The first political operative to ever be found guilty of illegally coordinating between a superPAC and campaign was sentenced Friday to two years in prison and two additional years of probation.
“I did it, it was wrong when I did it, and I knew it was wrong when I did it,” Tyler Harber admitted in federal court Friday.
Harber controlled both the campaign and superPAC that ran ads supporting Chris Perkins, a Virginia Republican challenging Democratic Congressman Gerry Connolly. Harber took a big commission on those ads. A local Republican official raised questions about Harber’s activities. The Justice Department got involved, and last February Harber pleaded guilty to illegal coordination and to lying to the FBI. The two felonies could have brought a combined total of 10 years in prison. Prosecutors asked the judge to give Harber nearly four years.
In court, Harber noted, “It was not just a mistake,” that “it was a deliberate decision to do this.” But, Harber, who while on probation will not be allowed to do any campaign work without permission of his probation officer, added, “It was something I had seen other people do. … These folks didn’t get caught.”
Millions of dollars will be spent in this presidential election by superPACs supporting candidates. These outside groups are not supposed to coordinate strategies or messaging with the campaigns. But that the legal line is getting faint, largely because the Federal Election Commission has rarely enforced the law.
The Harber case, though, is a warning shot sent by the Department of Justice. It’s signaling — ahead of a 2016 presidential election when money will flow to a greater degree than in any election in American history — that it will be willing to go after people who cross the line.
“The significant prison sentence imposed on Tyler Harber should cause other political operatives to think twice about circumventing laws that promote transparency in federal elections,” Leslie R. Caldwell, assistant attorney general in the Justice Department’s Criminal Division, said in a statement. “As the first conviction for illegal campaign coordination, this case stands as an important step forward in the criminal enforcement of federal campaign finance laws. Illegal campaign coordination can be difficult to detect, which is why we strongly encourage party or campaign insiders to come forward and blow the whistle.”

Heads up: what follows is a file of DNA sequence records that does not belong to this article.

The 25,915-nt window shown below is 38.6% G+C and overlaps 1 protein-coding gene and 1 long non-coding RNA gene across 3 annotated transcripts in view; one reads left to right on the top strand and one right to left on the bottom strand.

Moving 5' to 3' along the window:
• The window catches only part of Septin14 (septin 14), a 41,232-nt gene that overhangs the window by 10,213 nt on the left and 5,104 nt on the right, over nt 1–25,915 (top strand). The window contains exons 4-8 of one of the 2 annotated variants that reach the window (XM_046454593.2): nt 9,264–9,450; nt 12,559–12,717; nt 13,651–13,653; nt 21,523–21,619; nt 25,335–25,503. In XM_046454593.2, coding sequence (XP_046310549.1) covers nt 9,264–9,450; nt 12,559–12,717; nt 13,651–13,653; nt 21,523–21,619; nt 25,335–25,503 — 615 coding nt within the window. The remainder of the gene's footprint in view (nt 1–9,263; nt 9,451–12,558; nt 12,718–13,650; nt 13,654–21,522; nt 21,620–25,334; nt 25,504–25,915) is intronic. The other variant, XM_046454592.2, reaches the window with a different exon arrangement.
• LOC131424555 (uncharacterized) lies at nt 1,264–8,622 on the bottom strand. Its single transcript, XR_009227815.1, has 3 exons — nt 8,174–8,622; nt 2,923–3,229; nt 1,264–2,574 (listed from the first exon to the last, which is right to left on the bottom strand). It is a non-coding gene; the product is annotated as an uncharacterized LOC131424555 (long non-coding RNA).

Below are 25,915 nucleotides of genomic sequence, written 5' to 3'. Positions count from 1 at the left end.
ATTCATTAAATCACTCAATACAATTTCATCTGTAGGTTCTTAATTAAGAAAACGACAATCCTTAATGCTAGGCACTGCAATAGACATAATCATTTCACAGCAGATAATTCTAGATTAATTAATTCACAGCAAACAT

The FBI’s Jennifer Leonard went further.
“As the 2016 election gears up, there may be others, similar to Mr. Harber, who may view campaigns as a venue to misappropriate funds,” Leonard said. “With millions of dollars in play, donors should be aware of how their money will be spent prior to making a donation to a superPAC to ensure that their contributions are being legally expended.”
Campaign-finance lawyer Robert Kelner has been closely watching the case.
“The Department of Justice is not, I don’t think, actively looking for these cases,” he said in an interview. “But when they are put on the department’s doorstep, we now know they are very willing to pursue them.”
An outlier or emblematic? The rise of superPACs and the danger of corruption
SuperPACs, which are supposed to be independent entities from campaigns, are not bound by the usual contribution limits. This year, virtually every presidential candidate has at least one superPAC, run by friends and financed by billionaires.
But with the proliferation of money in politics since the 2010 Citizens United decision, the close ties between those who run superPACs and candidates, and those likely candidates raising money for the superPACs before they get in, campaign-finance watchdogs warn of more potential problems to come.
“You know, some of those campaign-finance lawyers just may be wishing this will go away,” said Fred Wertheimer, a long-time leader of efforts to restrain political money. “We just cannot have the president of the United States chosen on a flood of illegal campaign money.”
But not all campaign-finance lawyers are convinced the case will change the behavior of consultants or politicians. Harber, they argue, is an outlier not emblematic of the norm.
“For most political actors, in this situation, they likely would’ve talked to a lawyer first,” conservative lawyer Dan Backer told NPR.
Whatever the perceived impact, Kelner said the Justice Department has made clear that it’s eager to see more coordination cases.
“There are lots of people involved in campaigns who end up with a grudge,” he warned. “And each and every one of those people is a potential whistle blower who can run to the Department of Justice.”